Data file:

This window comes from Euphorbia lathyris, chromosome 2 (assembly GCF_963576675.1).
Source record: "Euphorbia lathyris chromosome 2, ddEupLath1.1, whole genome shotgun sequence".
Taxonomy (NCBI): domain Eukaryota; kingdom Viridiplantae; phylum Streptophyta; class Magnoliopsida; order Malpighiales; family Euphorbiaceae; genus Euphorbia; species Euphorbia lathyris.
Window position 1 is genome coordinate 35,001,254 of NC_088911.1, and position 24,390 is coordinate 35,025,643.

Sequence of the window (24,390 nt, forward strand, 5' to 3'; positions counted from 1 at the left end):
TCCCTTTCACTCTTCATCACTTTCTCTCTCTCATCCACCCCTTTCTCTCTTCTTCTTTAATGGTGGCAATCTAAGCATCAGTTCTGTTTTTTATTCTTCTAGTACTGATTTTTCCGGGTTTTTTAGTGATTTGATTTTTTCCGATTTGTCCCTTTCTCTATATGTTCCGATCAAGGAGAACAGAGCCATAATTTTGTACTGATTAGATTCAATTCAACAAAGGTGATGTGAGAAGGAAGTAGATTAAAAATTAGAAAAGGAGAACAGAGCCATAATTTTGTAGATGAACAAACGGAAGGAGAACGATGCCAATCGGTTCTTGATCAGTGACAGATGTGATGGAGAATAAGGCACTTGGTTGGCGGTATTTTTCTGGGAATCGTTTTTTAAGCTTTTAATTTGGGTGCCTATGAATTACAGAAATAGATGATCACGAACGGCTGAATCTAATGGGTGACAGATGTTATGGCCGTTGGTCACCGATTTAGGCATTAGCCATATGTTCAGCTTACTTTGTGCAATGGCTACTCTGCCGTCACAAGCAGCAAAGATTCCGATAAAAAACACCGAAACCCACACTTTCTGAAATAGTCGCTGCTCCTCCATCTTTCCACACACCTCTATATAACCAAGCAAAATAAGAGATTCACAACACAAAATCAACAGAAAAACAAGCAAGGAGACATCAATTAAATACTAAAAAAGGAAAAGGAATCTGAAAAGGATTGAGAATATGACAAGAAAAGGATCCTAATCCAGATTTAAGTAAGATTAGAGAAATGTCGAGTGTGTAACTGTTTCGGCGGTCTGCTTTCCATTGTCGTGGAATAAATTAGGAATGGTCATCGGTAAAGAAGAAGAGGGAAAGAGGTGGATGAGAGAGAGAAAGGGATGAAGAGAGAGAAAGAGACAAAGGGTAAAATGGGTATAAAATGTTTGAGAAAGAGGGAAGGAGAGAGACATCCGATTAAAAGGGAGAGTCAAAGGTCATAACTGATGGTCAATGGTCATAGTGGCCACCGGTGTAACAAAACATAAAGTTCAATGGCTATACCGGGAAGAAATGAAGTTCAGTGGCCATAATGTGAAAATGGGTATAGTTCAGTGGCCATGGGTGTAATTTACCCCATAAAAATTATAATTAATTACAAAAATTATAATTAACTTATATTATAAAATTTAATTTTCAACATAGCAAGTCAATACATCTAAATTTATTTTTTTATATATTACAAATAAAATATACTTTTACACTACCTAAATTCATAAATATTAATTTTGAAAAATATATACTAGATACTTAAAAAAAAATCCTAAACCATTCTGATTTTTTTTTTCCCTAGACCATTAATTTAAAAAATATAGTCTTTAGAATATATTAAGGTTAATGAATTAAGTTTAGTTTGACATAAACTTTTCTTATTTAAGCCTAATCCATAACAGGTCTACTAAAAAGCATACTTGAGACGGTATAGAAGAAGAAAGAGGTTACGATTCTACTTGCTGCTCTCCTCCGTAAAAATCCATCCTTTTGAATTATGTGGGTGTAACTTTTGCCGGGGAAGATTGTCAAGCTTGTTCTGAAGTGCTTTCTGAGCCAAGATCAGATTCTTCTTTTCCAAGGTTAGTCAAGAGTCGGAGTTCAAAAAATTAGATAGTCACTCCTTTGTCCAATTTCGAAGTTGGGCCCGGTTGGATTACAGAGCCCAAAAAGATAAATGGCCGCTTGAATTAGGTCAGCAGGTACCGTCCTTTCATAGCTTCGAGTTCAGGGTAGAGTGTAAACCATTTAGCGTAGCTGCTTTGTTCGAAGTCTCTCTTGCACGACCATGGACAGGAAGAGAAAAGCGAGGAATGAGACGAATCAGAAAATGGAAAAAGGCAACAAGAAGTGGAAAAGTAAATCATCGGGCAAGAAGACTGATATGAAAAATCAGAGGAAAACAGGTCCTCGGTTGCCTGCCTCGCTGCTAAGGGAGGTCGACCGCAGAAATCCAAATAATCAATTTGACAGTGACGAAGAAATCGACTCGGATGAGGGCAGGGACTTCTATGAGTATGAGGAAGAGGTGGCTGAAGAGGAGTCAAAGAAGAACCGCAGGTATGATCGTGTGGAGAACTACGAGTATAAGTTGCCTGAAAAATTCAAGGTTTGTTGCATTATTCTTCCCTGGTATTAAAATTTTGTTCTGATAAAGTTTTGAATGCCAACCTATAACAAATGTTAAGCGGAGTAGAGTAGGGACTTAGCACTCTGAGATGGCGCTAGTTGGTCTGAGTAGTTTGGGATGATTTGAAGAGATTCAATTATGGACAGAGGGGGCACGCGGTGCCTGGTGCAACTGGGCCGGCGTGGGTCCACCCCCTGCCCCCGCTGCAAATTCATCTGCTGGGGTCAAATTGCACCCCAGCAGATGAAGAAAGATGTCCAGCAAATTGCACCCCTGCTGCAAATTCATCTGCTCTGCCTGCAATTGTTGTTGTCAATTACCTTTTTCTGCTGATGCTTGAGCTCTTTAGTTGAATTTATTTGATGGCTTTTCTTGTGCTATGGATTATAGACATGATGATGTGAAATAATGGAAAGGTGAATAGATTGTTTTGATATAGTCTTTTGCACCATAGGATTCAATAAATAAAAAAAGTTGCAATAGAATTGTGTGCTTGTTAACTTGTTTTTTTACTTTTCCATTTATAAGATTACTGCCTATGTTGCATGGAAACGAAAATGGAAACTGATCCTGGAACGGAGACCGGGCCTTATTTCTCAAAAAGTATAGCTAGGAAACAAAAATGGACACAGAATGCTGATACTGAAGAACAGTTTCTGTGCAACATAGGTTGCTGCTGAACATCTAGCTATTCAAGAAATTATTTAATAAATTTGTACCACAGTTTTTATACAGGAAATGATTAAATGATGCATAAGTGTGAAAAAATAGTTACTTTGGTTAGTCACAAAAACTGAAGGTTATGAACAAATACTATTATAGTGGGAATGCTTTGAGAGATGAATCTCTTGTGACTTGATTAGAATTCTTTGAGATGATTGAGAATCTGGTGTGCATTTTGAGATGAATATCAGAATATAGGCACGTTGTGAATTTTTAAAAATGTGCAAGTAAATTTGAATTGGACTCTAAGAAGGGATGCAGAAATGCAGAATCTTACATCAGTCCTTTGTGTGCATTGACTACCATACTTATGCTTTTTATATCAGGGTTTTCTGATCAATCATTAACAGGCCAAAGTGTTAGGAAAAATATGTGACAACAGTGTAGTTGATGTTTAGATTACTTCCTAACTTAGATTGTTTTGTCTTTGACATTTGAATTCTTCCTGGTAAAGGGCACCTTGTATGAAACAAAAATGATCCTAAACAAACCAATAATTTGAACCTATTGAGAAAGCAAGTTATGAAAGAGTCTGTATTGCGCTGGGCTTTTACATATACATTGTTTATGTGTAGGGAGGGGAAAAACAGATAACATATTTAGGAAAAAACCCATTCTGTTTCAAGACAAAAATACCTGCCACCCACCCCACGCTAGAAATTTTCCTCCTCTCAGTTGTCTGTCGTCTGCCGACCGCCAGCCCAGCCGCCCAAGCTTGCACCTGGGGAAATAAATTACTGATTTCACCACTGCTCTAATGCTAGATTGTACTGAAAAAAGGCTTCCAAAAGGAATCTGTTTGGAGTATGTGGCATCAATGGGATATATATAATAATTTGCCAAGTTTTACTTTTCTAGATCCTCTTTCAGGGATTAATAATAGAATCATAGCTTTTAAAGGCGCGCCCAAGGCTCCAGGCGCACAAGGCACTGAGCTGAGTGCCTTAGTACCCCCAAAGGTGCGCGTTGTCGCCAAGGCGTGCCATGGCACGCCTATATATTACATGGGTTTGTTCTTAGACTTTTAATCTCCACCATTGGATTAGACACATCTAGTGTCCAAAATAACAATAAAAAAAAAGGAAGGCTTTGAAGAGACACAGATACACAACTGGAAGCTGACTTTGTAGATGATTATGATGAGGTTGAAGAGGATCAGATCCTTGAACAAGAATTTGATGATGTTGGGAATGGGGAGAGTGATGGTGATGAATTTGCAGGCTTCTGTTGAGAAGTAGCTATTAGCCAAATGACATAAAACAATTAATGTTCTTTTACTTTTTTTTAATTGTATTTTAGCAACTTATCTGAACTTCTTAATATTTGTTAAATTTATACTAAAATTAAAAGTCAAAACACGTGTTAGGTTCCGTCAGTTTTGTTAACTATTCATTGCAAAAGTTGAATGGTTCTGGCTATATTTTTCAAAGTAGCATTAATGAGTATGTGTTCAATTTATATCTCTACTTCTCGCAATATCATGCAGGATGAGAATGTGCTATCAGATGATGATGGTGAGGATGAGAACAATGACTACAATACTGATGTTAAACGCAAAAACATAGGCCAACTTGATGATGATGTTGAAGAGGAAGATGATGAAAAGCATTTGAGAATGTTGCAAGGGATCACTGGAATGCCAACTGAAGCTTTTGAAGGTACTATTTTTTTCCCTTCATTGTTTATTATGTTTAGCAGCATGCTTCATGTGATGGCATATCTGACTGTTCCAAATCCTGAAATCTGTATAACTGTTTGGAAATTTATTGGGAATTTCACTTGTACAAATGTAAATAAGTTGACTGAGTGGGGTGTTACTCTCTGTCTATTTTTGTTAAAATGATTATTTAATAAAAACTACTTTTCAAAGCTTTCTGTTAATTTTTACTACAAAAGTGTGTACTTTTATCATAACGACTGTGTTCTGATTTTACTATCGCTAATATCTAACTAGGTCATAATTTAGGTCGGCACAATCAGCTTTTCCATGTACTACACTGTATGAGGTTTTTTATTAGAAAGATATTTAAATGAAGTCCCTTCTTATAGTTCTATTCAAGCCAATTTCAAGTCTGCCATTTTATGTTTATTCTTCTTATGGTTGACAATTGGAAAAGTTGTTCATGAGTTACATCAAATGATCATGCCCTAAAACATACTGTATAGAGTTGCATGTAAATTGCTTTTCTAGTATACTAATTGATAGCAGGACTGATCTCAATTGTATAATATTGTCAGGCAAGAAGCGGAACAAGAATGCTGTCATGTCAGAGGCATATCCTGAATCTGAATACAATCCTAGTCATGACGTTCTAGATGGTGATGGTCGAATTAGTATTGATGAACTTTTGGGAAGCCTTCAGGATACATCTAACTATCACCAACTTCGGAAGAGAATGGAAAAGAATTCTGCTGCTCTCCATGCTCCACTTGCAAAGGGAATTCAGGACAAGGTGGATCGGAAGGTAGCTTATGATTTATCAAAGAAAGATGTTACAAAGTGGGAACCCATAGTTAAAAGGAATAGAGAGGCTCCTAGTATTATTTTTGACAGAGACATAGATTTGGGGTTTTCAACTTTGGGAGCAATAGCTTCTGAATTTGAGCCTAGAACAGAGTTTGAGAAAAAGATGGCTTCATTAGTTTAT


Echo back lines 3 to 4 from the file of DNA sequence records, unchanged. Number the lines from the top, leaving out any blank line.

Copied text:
Taxonomy (NCBI): domain Eukaryota; kingdom Viridiplantae; phylum Streptophyta; class Magnoliopsida; order Malpighiales; family Euphorbiaceae; genus Euphorbia; species Euphorbia lathyris.
Window position 1 is genome coordinate 35,001,254 of NC_088911.1, and position 24,390 is coordinate 35,025,643.